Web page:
Appraisal myths debunked
Legally, an appraiser must be state certified to perform substantiated appraisal reports for federally-backed sales. You have the ability to acquire a copy of the finished appraisal from your lending agency. Contact our professional staff if you have any concerns about the appraisal procedure.
Myth: Market value should be the same as the assessed value of the property.
Fact: While most states back the idea that assessed value equates estimated market value, this generally is not the case. Usually when interior remodeling has been done and the assessor is has not investigated the improvement or properties in the Weston/Ft. Lauderdale have not been reassessed for a good length of time, it may vary wildly.
Myth: The appraised value of a house will be different depending upon whether the appraisal is conducted for the buyer or the seller.
Fact: The appraiser has no vested interest in the result of the report and should render services with independence, objectivity and impartiality - no matter for whom the appraisal is written.
Myth: The replacement cost of the house should be is on par with the market value.
Fact: Market value is found by what a willing buyer would likely pay a willing seller for a certain property, with neither being under undue influence to buy or sell. Replacement value is the dollar amount needed to reconstruct a house in-kind.
Myth: Appraisers use a formula, such as a specific price per square foot, to arrive at the worth of a house.
Fact: There are many different methods that an appraiser will use to make a full analysis of every factor in consideration of the home, such as the size, location, condition, how close it is to undesirable facilities and the sales price of recently sold comparable houses.
Myth: In a powerful economy - when the sales prices of properties in a given area are found to be rising by a particular percentage - the worth of individual homes in the vicinity can be expected to appreciate by that same percentage.
Fact: Value appreciation of a specific house has to be concluded on a case-by-case basis, factoring in data on comparable properties and other relevant elements. It doesn't matter if the economy is doing well or declining.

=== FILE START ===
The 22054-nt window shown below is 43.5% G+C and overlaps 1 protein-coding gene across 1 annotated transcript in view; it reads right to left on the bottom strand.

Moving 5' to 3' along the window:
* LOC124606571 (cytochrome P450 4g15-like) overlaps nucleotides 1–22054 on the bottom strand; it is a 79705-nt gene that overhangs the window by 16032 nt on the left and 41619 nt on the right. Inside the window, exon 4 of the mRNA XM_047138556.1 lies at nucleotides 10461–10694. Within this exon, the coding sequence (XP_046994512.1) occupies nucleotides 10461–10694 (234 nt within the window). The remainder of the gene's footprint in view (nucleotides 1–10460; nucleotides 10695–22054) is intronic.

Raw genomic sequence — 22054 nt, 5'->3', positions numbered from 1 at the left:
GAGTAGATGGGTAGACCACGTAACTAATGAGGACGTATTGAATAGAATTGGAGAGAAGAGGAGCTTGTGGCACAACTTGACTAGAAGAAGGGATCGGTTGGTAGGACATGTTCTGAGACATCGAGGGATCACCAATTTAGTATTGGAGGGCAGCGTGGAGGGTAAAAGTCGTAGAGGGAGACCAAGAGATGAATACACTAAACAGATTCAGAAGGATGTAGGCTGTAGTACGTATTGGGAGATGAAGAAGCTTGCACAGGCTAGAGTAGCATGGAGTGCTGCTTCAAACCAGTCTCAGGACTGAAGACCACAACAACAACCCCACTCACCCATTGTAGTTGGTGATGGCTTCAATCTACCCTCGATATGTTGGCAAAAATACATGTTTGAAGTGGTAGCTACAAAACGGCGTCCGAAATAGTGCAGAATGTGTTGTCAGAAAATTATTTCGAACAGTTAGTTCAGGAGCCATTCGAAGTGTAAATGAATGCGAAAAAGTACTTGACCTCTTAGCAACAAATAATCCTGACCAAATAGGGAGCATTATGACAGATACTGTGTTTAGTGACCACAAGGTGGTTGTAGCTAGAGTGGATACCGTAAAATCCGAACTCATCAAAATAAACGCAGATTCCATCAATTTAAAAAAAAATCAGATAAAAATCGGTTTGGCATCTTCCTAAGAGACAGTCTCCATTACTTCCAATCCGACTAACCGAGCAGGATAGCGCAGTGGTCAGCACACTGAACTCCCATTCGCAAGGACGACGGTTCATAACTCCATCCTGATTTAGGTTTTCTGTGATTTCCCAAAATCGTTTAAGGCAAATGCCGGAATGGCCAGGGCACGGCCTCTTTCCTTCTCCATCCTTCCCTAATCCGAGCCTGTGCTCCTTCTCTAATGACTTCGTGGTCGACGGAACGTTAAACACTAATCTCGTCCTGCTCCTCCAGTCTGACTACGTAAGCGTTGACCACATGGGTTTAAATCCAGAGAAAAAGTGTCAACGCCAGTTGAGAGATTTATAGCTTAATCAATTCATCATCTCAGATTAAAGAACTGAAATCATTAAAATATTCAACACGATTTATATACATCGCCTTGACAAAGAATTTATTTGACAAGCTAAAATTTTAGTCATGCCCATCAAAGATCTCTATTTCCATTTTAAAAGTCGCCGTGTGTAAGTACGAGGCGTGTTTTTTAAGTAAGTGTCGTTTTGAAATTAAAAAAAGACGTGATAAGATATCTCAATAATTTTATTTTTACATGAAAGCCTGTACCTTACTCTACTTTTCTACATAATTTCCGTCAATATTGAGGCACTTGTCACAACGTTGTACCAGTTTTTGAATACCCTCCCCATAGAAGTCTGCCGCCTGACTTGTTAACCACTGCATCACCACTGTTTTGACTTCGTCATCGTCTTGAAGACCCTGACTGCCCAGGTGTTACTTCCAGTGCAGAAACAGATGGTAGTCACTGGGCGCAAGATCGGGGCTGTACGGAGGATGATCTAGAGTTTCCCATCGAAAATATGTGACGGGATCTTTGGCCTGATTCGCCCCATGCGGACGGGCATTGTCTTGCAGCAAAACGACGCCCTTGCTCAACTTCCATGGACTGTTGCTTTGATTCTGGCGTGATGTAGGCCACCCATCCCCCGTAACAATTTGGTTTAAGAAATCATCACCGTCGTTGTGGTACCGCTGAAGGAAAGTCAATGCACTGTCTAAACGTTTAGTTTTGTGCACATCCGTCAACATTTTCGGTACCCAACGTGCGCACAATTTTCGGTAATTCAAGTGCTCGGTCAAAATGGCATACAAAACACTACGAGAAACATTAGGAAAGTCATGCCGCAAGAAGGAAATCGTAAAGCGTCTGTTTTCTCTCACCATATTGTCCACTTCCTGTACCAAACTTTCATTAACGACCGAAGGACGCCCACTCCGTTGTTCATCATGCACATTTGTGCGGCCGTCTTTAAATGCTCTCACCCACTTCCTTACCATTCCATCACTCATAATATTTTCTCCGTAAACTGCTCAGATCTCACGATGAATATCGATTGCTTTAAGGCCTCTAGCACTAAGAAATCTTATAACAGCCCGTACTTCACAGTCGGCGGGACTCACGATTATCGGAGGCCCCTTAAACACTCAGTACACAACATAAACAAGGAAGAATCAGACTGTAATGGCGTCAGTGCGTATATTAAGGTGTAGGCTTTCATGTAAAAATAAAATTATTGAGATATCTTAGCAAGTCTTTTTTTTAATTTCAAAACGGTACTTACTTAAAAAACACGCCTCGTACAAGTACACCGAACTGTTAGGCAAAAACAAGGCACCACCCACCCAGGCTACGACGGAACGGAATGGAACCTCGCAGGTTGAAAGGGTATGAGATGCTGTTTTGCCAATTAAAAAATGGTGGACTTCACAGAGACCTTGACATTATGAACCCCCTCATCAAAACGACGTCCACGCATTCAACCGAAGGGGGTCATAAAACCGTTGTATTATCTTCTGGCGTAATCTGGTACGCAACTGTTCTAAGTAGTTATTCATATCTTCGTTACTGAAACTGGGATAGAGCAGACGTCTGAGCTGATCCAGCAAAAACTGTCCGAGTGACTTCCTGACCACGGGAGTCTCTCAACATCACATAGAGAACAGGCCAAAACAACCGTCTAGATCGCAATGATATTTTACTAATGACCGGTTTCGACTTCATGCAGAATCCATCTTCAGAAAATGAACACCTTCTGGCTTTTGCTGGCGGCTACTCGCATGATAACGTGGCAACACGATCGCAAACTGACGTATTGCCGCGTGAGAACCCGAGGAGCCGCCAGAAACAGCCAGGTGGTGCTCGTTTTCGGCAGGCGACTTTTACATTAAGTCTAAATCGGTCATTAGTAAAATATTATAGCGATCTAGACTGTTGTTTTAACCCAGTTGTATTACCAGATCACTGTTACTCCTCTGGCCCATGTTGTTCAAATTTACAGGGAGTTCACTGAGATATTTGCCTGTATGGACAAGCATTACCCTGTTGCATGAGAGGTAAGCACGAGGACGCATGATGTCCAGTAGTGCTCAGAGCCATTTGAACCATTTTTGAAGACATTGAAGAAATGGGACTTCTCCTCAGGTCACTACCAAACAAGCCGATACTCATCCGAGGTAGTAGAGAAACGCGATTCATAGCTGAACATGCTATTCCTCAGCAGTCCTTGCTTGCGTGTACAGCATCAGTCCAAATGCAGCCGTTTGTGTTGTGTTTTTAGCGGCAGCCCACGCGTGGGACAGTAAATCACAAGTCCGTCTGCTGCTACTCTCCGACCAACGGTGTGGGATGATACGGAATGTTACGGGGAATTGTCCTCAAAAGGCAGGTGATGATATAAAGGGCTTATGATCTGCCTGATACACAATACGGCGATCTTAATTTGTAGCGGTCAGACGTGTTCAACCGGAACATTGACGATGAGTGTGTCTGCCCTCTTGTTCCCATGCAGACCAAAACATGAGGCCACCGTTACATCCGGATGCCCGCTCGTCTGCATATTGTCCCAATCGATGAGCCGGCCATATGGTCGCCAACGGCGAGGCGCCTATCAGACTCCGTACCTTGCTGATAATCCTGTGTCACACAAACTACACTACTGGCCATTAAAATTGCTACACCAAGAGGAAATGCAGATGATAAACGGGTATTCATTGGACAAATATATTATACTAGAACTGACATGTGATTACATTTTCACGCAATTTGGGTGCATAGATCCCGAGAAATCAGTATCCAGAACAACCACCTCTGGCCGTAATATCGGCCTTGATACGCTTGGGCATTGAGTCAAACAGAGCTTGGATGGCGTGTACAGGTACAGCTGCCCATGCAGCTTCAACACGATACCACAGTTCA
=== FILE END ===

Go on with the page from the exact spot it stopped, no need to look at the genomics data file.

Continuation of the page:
Have other questions about appraisers, appraising or real estate in Broward County or Weston/Ft. Lauderdale, FL?Contact DANIEL I KANDEL
Myth: The home's exterior is determinate of the actual value of the house; it is unnecessary to do an interior inspection.
Fact: There are a multitude of different factors that determine the value of a home; these factors include location, condition, improvements, amenities, and market trends. Obviously, none of these things can be found simply by inspecting the property from the outside.
Myth: Since you're the one funding for the appraisal report when applying for your loan to purchase or refinance your house, you own the ordered appraisal report.
Fact: The report is, in fact, legally owned by the lender - unless the lender "relinquishes its interest" in the document. Home buyers must be supplied with a copy of the appraisal report through request as per the Equal Credit Opportunity Act.
Myth: It doesn't mean anything to consumers what's in the appraisal so long as it satisfies the necessities of their lender.
Fact: A consumer should definitely read through their document; there could be some questions or some worries with the accuracy of the analysis that should be addressed. Remember, this is probably the most expensive and important investment a consumer will ever make. There is an incredible amount of information contained in an appraisal that will probably be useful to the home buyer in the future, such as the legal and physical description of the property, square footage measurements, list of comparable properties in the neighborhood, neighborhood description and a narrative of current real-estate activity and/or market trends in the region.
Myth: The only reason someone would hire an appraiser is if a house needs its price assessed in a lender-based sales transaction.
Fact: Depending upon their qualifications and designations, appraisers can and may perform a lot of different services, including advice for estate planning, dispute resolution, zoning and tax assessment review and cost/benefit analysis.
Myth: An appraisal report is no different than a home inspection report.
Fact: Appraisal reports are definitely not the same as a home inspection report. The job of the appraiser is to conclude an opinion of value in the appraisal process and through writing the report. A home inspector determines the condition of the building and its major components and reports these findings.